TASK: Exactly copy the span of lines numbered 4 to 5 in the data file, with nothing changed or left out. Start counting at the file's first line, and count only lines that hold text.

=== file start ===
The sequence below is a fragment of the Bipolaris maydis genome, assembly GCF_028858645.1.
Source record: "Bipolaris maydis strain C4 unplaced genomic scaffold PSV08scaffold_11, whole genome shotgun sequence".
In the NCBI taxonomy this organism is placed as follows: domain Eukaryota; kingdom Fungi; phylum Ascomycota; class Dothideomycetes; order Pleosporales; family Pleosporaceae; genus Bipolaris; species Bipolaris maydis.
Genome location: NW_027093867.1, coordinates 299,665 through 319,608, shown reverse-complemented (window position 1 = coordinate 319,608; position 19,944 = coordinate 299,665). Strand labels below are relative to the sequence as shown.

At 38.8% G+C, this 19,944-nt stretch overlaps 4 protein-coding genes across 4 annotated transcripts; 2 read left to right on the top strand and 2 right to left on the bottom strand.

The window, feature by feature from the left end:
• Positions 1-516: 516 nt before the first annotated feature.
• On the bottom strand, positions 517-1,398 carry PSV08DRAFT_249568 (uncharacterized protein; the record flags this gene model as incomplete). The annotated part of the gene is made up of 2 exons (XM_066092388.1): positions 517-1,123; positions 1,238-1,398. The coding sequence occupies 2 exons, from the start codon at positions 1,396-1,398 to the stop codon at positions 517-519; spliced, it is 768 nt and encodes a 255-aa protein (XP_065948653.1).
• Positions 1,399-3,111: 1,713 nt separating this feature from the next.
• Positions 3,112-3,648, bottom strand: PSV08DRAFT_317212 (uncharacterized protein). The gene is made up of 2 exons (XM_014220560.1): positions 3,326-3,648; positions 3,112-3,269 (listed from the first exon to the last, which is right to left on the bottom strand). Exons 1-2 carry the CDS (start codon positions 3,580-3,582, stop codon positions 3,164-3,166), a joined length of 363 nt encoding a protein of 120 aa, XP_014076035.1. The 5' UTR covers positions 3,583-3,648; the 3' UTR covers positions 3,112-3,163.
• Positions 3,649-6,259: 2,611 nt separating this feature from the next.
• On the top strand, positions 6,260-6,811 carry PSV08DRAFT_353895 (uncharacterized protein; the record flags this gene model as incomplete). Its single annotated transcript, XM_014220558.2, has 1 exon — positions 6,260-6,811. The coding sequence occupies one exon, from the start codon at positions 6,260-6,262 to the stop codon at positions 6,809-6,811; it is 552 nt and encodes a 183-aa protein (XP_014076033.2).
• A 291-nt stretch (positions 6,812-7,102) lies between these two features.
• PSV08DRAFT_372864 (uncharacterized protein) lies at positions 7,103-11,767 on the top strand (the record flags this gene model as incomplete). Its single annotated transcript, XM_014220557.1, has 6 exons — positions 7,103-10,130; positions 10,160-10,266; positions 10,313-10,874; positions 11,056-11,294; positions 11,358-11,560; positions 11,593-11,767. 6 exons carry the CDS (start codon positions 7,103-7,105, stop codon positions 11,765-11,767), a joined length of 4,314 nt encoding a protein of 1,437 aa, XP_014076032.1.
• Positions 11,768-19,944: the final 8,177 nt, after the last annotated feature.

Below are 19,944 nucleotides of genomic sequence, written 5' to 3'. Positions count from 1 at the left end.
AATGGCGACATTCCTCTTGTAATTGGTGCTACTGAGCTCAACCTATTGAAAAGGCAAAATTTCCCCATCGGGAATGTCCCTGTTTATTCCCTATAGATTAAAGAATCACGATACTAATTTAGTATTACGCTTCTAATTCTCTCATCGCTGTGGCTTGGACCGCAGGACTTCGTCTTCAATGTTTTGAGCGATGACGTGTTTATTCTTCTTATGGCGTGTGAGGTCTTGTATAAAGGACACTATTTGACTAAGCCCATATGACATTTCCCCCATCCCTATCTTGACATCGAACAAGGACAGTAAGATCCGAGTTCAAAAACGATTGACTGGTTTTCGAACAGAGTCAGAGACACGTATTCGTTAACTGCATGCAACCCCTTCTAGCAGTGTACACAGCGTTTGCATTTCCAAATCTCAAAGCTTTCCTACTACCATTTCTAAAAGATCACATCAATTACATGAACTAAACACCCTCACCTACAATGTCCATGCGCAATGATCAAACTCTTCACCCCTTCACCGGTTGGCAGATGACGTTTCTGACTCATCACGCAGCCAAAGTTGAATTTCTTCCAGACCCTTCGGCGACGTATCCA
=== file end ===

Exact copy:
Genome location: NW_027093867.1, coordinates 299,665 through 319,608, shown reverse-complemented (window position 1 = coordinate 319,608; position 19,944 = coordinate 299,665). Strand labels below are relative to the sequence as shown.

At 38.8% G+C, this 19,944-nt stretch overlaps 4 protein-coding genes across 4 annotated transcripts; 2 read left to right on the top strand and 2 right to left on the bottom strand.